apostasy. It is this charge of apostasy against the church that keeps Hope International
and associates alive.
If the church is in apostasy, it has no reason to exist,
and the Lord must raise up a new church as His instrument for these last days.
Hope International and associates see themselves as spokespersons for those
who perceive that the church is in apostasy, and they believe that they have
a divine mandate to catalog and publicize this apostasy and to call the church
to repentance. Although we acknowledge that there is apostasy in the church—Jesus
Himself acknowledged the coexistence of wheat and tares in the church—we reject
the blatant and irresponsible accusation that God’s remnant church is in apostasy.
Their definition of apostasy as “any deviation from God’s truth or mandated
Christian practice” is not found in the Bible or in the writings of Ellen G.
2. Distorted View of the Nature of the Church
It is our clear impression that Hope International and associates
believe that the church is composed of both an organized system of administration
and a parallel self-supporting ministry independent of the organized system.
We understand their position to be that, as divinely appointed self-supporting
ministries, they are not ultimately bound by the decisions of the world church.
This model of church organization is used by them to justify their activities.
Such understanding of the church lacks any biblical support and is not found
in the writings of Ellen G. White. Although we acknowledge the need for supportive
ministries within the church, we perceive Hope International and associates
as having parallel organizational structures separate to, and critical of, the
official church organization. Support for this perception is found in the following
characteristics of their organizations:
a. Diverse Understanding of Doctrinal Positions
Though strongly affirming their support for the Seventh-day
Adventist Statement of Fundamental Beliefs, Hope International and associates
seem to have some reservations with respect to several of them. One such reservation
concerns “The Son” (No. 4). In this particular case they have taken a position
different from that of the church by making their particular understanding of
the human nature of Christ part of the doctrine. On the topic of the Church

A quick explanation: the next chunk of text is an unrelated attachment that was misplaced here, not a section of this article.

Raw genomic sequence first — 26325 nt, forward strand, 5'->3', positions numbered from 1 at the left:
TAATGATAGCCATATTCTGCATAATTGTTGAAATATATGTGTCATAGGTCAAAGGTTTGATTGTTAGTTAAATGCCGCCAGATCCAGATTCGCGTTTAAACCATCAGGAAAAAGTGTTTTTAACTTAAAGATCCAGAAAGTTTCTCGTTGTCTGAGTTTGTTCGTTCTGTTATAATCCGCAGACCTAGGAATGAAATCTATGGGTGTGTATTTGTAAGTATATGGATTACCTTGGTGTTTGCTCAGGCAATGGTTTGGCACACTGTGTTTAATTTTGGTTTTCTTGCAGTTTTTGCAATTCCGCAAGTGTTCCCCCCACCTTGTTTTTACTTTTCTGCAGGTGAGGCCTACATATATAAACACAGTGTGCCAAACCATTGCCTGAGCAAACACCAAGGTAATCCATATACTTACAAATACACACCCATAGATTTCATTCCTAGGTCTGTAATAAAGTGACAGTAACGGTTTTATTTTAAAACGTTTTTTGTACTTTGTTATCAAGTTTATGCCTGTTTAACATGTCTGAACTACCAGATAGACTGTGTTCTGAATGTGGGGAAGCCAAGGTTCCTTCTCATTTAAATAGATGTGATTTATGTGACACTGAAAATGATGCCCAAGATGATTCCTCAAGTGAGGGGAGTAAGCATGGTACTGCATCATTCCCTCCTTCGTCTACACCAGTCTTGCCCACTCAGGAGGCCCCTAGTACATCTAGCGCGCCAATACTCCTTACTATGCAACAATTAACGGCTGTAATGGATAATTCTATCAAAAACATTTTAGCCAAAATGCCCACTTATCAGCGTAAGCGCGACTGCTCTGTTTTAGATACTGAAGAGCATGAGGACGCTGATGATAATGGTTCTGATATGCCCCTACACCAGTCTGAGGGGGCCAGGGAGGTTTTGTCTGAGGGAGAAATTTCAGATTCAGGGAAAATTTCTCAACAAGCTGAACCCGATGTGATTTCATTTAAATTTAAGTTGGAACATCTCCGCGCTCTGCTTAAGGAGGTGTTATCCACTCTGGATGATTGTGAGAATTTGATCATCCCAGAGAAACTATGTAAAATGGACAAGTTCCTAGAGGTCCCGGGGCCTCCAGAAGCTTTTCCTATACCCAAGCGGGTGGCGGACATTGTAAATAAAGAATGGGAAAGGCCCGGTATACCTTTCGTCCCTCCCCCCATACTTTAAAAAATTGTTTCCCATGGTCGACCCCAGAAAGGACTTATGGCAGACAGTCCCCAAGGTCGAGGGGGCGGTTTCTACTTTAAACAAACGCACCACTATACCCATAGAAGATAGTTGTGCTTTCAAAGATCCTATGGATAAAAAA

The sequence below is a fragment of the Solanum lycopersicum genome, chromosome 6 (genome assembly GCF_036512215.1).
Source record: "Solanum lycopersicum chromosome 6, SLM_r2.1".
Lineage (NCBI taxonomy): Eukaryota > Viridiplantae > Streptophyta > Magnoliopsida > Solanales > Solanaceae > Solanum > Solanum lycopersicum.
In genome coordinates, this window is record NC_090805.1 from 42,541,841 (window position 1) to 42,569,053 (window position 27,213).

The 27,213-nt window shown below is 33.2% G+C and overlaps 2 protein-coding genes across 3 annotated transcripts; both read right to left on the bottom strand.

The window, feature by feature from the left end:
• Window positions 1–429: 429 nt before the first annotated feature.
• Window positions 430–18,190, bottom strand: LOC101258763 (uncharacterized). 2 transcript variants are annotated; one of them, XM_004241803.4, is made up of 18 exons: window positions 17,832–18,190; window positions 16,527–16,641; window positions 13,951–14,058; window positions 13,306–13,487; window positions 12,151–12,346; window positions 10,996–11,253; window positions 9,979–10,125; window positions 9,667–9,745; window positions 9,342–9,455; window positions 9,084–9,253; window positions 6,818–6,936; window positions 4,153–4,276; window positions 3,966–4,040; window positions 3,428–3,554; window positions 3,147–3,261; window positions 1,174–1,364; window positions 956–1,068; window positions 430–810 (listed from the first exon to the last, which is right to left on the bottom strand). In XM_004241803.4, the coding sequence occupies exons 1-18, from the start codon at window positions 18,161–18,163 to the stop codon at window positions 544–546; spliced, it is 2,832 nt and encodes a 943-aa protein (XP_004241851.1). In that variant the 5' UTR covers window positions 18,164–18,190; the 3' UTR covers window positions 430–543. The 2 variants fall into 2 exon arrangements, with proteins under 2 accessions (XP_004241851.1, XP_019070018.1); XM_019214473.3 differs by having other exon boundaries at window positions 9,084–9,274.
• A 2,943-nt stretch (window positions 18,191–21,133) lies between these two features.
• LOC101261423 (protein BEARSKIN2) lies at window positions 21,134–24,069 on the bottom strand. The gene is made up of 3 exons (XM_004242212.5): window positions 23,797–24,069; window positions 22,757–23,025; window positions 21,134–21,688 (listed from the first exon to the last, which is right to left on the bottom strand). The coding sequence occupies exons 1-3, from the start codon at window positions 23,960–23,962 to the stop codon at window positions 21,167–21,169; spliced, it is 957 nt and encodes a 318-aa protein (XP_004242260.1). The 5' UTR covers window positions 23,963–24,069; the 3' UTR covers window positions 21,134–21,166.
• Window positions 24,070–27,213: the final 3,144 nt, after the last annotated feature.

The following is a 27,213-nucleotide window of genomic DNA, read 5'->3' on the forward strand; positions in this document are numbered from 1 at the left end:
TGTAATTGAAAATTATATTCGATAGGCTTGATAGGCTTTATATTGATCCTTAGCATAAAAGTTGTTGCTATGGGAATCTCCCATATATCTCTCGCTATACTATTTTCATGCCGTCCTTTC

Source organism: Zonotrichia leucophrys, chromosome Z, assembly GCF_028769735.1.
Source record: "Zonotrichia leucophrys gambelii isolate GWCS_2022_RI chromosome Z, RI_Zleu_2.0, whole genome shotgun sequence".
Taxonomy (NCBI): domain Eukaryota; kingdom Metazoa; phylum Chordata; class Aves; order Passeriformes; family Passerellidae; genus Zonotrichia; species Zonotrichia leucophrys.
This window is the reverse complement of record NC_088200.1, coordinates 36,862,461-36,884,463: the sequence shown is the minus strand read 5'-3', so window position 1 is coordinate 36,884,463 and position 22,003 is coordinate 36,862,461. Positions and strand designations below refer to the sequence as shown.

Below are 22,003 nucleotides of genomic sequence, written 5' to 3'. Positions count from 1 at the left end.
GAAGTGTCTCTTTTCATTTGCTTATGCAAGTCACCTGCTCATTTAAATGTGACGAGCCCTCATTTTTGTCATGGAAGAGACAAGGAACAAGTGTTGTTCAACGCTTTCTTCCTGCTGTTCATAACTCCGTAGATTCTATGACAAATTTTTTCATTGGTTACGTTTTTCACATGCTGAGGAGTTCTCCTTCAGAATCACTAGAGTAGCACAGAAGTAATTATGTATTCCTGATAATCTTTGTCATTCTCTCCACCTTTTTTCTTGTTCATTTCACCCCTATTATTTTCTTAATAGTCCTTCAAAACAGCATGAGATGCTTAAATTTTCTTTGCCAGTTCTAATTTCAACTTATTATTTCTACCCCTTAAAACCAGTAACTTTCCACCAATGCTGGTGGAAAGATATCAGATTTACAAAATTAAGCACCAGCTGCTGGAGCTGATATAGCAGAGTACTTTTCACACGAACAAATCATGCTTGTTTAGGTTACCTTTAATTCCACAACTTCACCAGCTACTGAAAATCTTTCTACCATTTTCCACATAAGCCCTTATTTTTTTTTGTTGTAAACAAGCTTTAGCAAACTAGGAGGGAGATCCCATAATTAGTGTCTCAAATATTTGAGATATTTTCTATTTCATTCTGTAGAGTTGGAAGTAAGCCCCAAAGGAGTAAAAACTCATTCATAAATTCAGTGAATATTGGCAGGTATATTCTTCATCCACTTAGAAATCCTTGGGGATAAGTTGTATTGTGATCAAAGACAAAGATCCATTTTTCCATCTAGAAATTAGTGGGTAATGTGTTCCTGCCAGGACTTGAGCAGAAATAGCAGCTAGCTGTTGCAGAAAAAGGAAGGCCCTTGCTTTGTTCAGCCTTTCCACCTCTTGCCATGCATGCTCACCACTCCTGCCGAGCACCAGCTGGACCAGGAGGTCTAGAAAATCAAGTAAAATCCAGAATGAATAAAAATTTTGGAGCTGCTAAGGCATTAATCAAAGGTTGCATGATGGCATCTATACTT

(No. 11 and No. 13) their understanding of its nature and authority does not
seem to reflect the doctrine of ecclesiology as held by the church (see below).
The same applies to the statement on “Stewardship” (No. 20).
b. Reluctance to Accept the Authority of the Church
Although acknowledging that the church has a God-given authority,
Hope International and associates do not consider the authority of the church
to be final in the community of believers. It is the Seventh-day Adventist position
that the church was formed when a group of believers voluntarily, and under
the conviction of the Holy Spirit, accepted a common gospel, a common lifestyle,
and a common mission, understood to be based on the authority of the Scriptures.
This community was vested with authority by Christ (Matt. 18:15-18). Decisions
made by the properly appointed representatives of the church community are binding
on all members who, in order to preserve the unity of the church and to facilitate
the fulfillment of its mission, are willing to set aside personal opinions and/or
practices to follow the decisions of the body. But if elements of that community
break the common bond that unites it, by developing a judgmental attitude against
the authority of the community, the result is confusion and insubordination.
Hope International and associates appear to have taken the position that their
interpretation of the Bible and the Spirit of Prophecy is the final arbiter
over the church, to determine whether its decisions are correct or not. If,
in their judgment, a decision is not correct, they reject it and proceed to
believe and act as they think best, while at the same time claiming to be loyal
members of the church. That attitude is consistent with the spirit of schism